Why Do Cyclists Wear Rubber Boots?

Winter 2009.

When I’m riding eastbound on the south bank of the Willamette River Path, heading towards the Knickerbocker Bridge,  there’s a funny sign that sticks out of the river just past the railroad underpass. I use that sign as an informal way to track the height of the river. In the summer, you can see a lot of the pole below the yellow sign itself. Even when the river is running pretty high in the winter, you can usually make out at least the top of the sign. Well, we’ve been having rather a lot of rain this June. This Friday morning on the way to work, I rode under the railroad trestle and noticed something new:  my little sign was totally underwater.

And then I noticed that the path was underwater, as well. Here’s how it looked around 9:30 on Friday morning:

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Water lapping at the South Bank river trail

There was even higher water level around 5 pm on the way home in the same spot, just west of the Knickerbocker bridge on the south side of the river.

"It's no problem," declared this fellow as he coasted through the inundated path.

Out of curiosity, I crossed over to the north side of the river path and rode along that stretch towards Alton Baker Park. Most of the trail was just fine, perhaps a puddle here or there, until I reached the cluster of picnic shelters. There, the path suddenly takes you right smack into the river itself.

Yeah, we really do recommend that you veer to the right.

An impressive stretch of  path to from the DeFazio bridge to the east has been consumed by the river. How did this affect those traveling by bike? Cyclists & pedestrians who normally would have just whooshed by each other were stopping to chitchat, discuss when the river last got this high, and take photos. The high spirits were likely fueled by a mixture of the novelty of the situation, and happiness at the fact the the sun had finally come out. In many cases, aqua-cyclists were proudly showing off their waterproof boots. The water around the duck pond area of Alton Baker was deep enough that the boots were a very good idea.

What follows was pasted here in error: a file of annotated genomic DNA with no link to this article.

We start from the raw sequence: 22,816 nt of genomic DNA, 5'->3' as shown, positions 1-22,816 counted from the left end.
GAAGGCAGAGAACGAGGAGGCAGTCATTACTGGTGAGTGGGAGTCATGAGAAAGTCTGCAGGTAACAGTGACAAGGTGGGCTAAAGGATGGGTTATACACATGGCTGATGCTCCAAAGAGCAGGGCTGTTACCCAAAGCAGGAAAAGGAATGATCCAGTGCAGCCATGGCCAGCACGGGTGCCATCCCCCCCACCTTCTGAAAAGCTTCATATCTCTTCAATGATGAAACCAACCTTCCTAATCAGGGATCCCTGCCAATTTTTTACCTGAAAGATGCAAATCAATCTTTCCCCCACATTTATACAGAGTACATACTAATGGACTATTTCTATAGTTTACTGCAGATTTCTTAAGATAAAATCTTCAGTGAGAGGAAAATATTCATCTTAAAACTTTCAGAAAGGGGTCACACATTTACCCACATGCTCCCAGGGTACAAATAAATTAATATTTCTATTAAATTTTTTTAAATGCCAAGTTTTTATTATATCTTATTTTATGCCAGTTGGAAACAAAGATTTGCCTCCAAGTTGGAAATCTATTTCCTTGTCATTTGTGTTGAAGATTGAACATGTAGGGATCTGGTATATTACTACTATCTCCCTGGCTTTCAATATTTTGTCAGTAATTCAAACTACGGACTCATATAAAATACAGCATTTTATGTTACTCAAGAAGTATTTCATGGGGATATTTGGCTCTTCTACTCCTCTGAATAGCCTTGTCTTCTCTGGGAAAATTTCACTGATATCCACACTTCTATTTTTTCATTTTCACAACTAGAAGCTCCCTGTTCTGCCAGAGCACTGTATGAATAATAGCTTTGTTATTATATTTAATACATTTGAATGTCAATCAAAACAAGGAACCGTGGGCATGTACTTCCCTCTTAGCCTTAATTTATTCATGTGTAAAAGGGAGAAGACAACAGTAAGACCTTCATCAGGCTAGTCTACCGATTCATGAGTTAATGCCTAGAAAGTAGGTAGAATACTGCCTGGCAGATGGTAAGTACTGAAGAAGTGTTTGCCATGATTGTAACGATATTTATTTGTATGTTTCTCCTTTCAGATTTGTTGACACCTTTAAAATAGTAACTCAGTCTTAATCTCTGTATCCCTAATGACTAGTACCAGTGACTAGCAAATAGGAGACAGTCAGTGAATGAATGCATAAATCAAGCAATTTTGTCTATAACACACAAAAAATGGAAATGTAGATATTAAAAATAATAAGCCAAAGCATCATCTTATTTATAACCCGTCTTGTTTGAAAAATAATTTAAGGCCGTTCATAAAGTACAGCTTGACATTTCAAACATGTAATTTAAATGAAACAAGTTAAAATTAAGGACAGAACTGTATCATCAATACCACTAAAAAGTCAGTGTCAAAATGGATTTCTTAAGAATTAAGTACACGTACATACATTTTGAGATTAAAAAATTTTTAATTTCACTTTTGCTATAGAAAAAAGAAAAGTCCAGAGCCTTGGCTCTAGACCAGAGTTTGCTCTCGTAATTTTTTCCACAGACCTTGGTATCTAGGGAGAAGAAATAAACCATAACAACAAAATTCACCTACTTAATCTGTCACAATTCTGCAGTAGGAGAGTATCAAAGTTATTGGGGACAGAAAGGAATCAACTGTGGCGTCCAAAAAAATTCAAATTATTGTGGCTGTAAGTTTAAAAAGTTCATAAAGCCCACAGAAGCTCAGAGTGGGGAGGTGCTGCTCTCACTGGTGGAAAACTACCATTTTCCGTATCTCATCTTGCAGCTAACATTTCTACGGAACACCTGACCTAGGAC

Normally, there's a little dry land between the duck pond and the river.

Landlubber: “How was it going through on your bike?”

Aqua-cyclist: “Kind of fun, actually.”

Listening to cyclists chatting, the novelty of the situation seems to be overriding the inconvenience so far.  One exchange I heard on Friday sums up the spirit of the unusual event:

Meanwhile, up in Corvallis, Willamette Park is flooding as well. Friends reported on Saturday that kids on BMX bikes were riding through the water so deep it went up to their necks.

One thing I can say for sure, is that the local mallards are very pleased about this whole situation.

Go, ducks.

More photos & videos from Friday in the slideshow below.

Seager’s Addition: Reader David Kline sent in the below picture on Thursday morning of a downed tree blocking the North Bank path just west of the Knickerbocker Bridge.  Possibly related to the flooding?

Photo Credit: David Kline



Author: Katura Reynolds

Contributor

3 thoughts on “Why Do Cyclists Wear Rubber Boots?”

  1. At about 1:07 into this KEZI news footage, they have a nice clip of one of our local “Pedalers Express” bike couriers riding through the flood. Hard core!
    http://kezi.com/news/local/176665

    I can see why Search & Rescue is concerned though, especially if it really will take a couple of weeks for the river to settle back down.

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